29 November 2012

Read and Write Gold EQAO pilot teacher spotlight

TDSB Pilot teachers reflect on Read and Write Gold EQAO journey

Grade 3 students at Thorncliffe Park Public School are smiling. The students and their teachers, Susan Sanderson (Grade 3 HSP) and Dina Ashburner (SERT/IT), are energetically following their first in-class session of the Assistive Technology (AT) teams' EQAO Read and Write Gold (RWG) pilot.

Many of the Thorncliffe students, although not new to technology use in school, are new to the assistive technology software Read and Write Gold. “It's fun and remarkable. It helps me learn,” said one grade 3 student. “It's really great. It helps us learn,” another student added. (Many of the students shared about "What Are Germs?", the title of the non-fiction text they had read that morning.)

Thorncliffe Park P.S. teachers Susan Sanderson (left) and
 Dina Ashburner (right) are two of over 30 teachers across the
TDSB who are part of the second year of the AT EQAO RWG pilot.
During the first in-class session, students learn to use specific tools found in the programme Read and Write Gold - text-to-speech, word prediction, and different colours of highlighters – to support them in answering EQAO-type questions such as multiple choice and short answer questions. One of the main goals of the pilot is to have students be able to use AT independently to support their comprehension and to respond to questions using features of Read and Write Gold in their classrooms and specifically during EQAO testing.

“It's good for the students that they get excited,” Ashburner said. “It will take the pressure off them when they do EQAO. It's hard and they feel like they can do (the test) themselves.”

The students learn to select and use the text-to-speech function of RWG as auditory support to their reading comprehension as well as editing support in writing. They use the word prediction, which also has auditory component, to help support their word use and written expression. The itinerant teachers model the use of the highlighters in a number of ways including identifying evidence in the text they are reading as well as in the process of elimination when student respond to multiple choice questions.

A tweet by TDSB Director Chris Spence on October 11 stated, “We have and continue to underestimate our students with special education needs. Exemptions are down and scores are up.”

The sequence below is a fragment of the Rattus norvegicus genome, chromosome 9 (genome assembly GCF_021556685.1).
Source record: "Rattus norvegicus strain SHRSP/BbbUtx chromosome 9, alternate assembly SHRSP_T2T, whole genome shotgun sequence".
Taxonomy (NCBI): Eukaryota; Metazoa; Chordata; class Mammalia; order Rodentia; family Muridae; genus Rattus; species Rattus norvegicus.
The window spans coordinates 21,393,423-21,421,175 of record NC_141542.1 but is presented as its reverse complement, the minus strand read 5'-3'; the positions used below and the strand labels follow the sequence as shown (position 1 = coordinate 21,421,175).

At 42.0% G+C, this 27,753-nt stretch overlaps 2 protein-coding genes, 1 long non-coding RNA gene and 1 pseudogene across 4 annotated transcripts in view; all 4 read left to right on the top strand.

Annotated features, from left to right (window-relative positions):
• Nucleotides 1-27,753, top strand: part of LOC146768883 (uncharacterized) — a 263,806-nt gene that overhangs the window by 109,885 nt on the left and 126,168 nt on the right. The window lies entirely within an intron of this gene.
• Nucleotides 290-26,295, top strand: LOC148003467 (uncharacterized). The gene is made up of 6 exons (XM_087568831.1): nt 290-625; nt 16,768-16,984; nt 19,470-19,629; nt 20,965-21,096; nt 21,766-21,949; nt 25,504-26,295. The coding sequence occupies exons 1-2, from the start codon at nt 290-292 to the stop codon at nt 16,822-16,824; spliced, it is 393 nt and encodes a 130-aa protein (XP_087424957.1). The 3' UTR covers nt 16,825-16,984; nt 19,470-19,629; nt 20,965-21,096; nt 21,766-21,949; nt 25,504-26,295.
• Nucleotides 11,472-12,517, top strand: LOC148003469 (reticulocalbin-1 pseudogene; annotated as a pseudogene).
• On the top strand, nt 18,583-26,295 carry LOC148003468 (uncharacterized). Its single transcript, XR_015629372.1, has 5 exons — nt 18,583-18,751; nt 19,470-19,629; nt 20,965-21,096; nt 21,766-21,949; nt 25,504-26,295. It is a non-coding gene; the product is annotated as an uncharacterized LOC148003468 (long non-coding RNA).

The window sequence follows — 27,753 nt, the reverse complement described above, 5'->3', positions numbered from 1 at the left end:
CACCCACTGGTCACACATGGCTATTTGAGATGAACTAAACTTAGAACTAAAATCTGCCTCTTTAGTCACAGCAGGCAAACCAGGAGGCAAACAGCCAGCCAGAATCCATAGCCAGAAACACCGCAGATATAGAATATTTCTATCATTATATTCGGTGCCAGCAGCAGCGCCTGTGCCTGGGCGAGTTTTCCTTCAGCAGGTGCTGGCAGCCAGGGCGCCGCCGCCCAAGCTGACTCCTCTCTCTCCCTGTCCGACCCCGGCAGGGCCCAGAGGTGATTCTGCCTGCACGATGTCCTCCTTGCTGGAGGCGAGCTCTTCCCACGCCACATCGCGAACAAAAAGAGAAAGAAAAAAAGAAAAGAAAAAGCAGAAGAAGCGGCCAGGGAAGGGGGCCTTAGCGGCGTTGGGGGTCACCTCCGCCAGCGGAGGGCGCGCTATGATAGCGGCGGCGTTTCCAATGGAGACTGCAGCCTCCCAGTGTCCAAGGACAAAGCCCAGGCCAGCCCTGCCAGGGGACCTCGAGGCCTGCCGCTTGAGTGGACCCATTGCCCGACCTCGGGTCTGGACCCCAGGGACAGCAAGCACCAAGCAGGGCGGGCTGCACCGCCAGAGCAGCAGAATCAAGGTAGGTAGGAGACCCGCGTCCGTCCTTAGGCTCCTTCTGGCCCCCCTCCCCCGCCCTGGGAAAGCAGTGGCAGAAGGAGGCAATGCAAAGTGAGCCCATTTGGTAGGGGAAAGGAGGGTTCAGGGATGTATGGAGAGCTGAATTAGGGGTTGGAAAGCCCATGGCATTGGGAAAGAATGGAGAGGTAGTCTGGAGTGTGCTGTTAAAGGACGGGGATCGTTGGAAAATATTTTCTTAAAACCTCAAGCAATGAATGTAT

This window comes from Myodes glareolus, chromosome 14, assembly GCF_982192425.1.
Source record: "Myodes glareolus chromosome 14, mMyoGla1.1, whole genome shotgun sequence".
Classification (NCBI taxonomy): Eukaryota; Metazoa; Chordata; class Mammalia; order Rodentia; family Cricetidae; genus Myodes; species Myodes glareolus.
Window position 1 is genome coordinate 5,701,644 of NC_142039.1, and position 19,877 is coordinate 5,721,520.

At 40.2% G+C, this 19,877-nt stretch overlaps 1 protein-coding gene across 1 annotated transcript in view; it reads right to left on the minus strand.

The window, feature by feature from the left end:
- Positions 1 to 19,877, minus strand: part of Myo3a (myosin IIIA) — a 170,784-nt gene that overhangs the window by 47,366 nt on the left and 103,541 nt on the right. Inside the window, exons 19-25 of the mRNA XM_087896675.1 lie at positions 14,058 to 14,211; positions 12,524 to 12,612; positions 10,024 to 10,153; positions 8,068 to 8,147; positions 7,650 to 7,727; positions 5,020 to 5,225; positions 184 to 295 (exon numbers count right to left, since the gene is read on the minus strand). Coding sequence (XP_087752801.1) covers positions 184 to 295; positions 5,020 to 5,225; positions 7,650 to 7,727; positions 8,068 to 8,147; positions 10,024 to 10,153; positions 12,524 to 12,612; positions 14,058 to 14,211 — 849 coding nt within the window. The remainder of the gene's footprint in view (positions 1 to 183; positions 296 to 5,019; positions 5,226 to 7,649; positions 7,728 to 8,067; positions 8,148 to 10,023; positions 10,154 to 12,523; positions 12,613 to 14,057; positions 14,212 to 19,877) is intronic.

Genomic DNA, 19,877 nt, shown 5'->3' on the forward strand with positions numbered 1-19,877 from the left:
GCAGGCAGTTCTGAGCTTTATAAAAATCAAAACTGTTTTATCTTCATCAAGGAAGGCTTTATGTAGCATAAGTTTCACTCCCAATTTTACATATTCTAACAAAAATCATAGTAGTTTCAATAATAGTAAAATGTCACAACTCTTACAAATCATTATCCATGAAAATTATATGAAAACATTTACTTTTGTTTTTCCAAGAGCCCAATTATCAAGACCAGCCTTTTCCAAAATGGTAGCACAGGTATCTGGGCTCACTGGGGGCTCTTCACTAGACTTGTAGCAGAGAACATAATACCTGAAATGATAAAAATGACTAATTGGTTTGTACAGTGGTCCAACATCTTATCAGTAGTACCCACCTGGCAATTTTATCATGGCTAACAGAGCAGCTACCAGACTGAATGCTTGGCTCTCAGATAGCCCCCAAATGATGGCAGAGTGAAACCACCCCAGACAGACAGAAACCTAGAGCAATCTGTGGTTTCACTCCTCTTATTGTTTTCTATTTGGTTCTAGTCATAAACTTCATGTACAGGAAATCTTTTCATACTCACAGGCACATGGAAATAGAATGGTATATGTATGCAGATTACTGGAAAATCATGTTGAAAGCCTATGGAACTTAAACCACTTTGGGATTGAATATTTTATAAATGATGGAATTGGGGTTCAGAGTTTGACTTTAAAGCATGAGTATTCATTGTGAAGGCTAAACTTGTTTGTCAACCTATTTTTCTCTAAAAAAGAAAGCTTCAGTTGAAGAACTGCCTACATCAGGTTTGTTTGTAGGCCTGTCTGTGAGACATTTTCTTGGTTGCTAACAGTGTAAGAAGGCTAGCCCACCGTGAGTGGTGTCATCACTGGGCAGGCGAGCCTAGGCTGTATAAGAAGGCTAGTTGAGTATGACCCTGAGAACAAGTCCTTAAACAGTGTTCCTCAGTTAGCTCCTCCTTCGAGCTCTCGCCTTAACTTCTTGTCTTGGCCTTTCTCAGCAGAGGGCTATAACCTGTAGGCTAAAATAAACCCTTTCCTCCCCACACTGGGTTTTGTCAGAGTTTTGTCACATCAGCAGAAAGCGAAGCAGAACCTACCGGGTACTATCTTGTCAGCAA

The RWG EQAO pilot may be a contributing factor to Spence's sentiments. Many elementary special education students who participated in last year’s pilot, used Read and Write Gold to write the assistive technology version of the EQAO test.

“Read and Write Gold will really help them (the student) express themselves.” Sanderson said. “(When writing EQAO) they will feel more comfortable and confident.”

Lianne McCrea, a grade 3 HSP teacher at Williamson Road Public School, who is also participating in the EQAO pilot this year, says the pilot has been helpful so far in helping her become more familiar with the Read and Write Gold software and how she can connect its use in her Special Education classroom. “Preparing HSP kids for EQAO is a daunting task this helps to give me some ideas on how to approach it with them.” McCrea said.

All together over 30 teachers of grade 3 and/or grade 6 students, in HSP and ISP classrooms, are taking part in the Special Education pilot project. During the pilot, set to run from November through early May. Special Education teachers and their students receive three in-class sessions working with an itinerant teacher. Teachers also meet in geographical region assigned Learning Communities between each in-class session, to share strategies, successes and problem solve ways to support students use of Read and Write Gold.

Reflection on AT EQAO pilot year one
Last year Vesna Mavrou, the HSP/SERT/MART at Tom Longboat Jr. P.S. and her students participated in the inaugural year of the EQAO pilot. She says the most useful part for her students was the directed instruction on how to use the Read and Write Gold software and the specific tools and setting a student would need to effectively use the technology.

“Although it may be difficult at first using the technology the great part is that the students and teacher have fun learning together and everyone is at the same starting point,” Mavrou said. “A few things that were helpful were having the students practise logging in with their own student numbers and passwords, bringing up the Read and Write Gold tool bar and having students saving their work and retrieving it. The only part which was time consuming and worrisome is saving the test and creating files on their desktop for students to access. However, there is support if a teacher needs it.”

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